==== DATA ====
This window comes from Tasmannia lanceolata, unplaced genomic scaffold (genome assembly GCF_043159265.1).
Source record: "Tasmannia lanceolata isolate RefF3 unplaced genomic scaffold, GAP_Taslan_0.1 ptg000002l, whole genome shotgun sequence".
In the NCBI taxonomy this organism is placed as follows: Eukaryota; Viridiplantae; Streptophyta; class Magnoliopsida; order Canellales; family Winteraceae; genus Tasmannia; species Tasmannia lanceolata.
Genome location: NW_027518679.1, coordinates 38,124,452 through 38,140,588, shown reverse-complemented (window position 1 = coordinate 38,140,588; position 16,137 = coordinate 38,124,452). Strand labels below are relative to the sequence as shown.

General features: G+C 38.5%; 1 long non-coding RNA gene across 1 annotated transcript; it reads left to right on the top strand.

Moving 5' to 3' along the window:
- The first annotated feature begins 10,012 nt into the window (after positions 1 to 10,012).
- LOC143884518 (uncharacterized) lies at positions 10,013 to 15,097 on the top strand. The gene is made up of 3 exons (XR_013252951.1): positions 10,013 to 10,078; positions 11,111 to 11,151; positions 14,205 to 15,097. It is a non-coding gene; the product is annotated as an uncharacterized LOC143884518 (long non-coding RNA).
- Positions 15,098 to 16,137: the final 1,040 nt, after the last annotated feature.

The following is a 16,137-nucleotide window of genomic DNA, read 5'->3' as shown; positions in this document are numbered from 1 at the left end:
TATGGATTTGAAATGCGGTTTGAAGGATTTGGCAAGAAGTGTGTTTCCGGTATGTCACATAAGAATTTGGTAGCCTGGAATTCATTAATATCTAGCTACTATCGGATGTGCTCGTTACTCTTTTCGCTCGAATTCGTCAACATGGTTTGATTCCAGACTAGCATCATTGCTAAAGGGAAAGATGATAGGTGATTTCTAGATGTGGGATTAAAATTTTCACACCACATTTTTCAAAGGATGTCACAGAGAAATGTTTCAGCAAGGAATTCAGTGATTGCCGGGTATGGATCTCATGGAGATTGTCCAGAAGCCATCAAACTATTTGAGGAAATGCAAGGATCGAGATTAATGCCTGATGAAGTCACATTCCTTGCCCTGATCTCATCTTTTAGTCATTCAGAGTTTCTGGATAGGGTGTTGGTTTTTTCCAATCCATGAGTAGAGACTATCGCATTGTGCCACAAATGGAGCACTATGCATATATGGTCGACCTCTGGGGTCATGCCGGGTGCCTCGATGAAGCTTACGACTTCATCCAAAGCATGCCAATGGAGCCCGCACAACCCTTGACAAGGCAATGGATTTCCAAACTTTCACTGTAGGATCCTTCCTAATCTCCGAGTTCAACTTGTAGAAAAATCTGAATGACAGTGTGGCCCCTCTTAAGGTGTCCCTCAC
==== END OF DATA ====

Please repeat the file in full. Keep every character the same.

This window comes from Tasmannia lanceolata, unplaced genomic scaffold (genome assembly GCF_043159265.1).
Source record: "Tasmannia lanceolata isolate RefF3 unplaced genomic scaffold, GAP_Taslan_0.1 ptg000002l, whole genome shotgun sequence".
In the NCBI taxonomy this organism is placed as follows: Eukaryota; Viridiplantae; Streptophyta; class Magnoliopsida; order Canellales; family Winteraceae; genus Tasmannia; species Tasmannia lanceolata.
Genome location: NW_027518679.1, coordinates 38,124,452 through 38,140,588, shown reverse-complemented (window position 1 = coordinate 38,140,588; position 16,137 = coordinate 38,124,452). Strand labels below are relative to the sequence as shown.

General features: G+C 38.5%; 1 long non-coding RNA gene across 1 annotated transcript; it reads left to right on the top strand.

Moving 5' to 3' along the window:
- The first annotated feature begins 10,012 nt into the window (after positions 1 to 10,012).
- LOC143884518 (uncharacterized) lies at positions 10,013 to 15,097 on the top strand. The gene is made up of 3 exons (XR_013252951.1): positions 10,013 to 10,078; positions 11,111 to 11,151; positions 14,205 to 15,097. It is a non-coding gene; the product is annotated as an uncharacterized LOC143884518 (long non-coding RNA).
- Positions 15,098 to 16,137: the final 1,040 nt, after the last annotated feature.

The following is a 16,137-nucleotide window of genomic DNA, read 5'->3' as shown; positions in this document are numbered from 1 at the left end:
TATGGATTTGAAATGCGGTTTGAAGGATTTGGCAAGAAGTGTGTTTCCGGTATGTCACATAAGAATTTGGTAGCCTGGAATTCATTAATATCTAGCTACTATCGGATGTGCTCGTTACTCTTTTCGCTCGAATTCGTCAACATGGTTTGATTCCAGACTAGCATCATTGCTAAAGGGAAAGATGATAGGTGATTTCTAGATGTGGGATTAAAATTTTCACACCACATTTTTCAAAGGATGTCACAGAGAAATGTTTCAGCAAGGAATTCAGTGATTGCCGGGTATGGATCTCATGGAGATTGTCCAGAAGCCATCAAACTATTTGAGGAAATGCAAGGATCGAGATTAATGCCTGATGAAGTCACATTCCTTGCCCTGATCTCATCTTTTAGTCATTCAGAGTTTCTGGATAGGGTGTTGGTTTTTTCCAATCCATGAGTAGAGACTATCGCATTGTGCCACAAATGGAGCACTATGCATATATGGTCGACCTCTGGGGTCATGCCGGGTGCCTCGATGAAGCTTACGACTTCATCCAAAGCATGCCAATGGAGCCCGCACAACCCTTGACAAGGCAATGGATTTCCAAACTTTCACTGTAGGATCCTTCCTAATCTCCGAGTTCAACTTGTAGAAAAATCTGAATGACAGTGTGGCCCCTCTTAAGGTGTCCCTCAC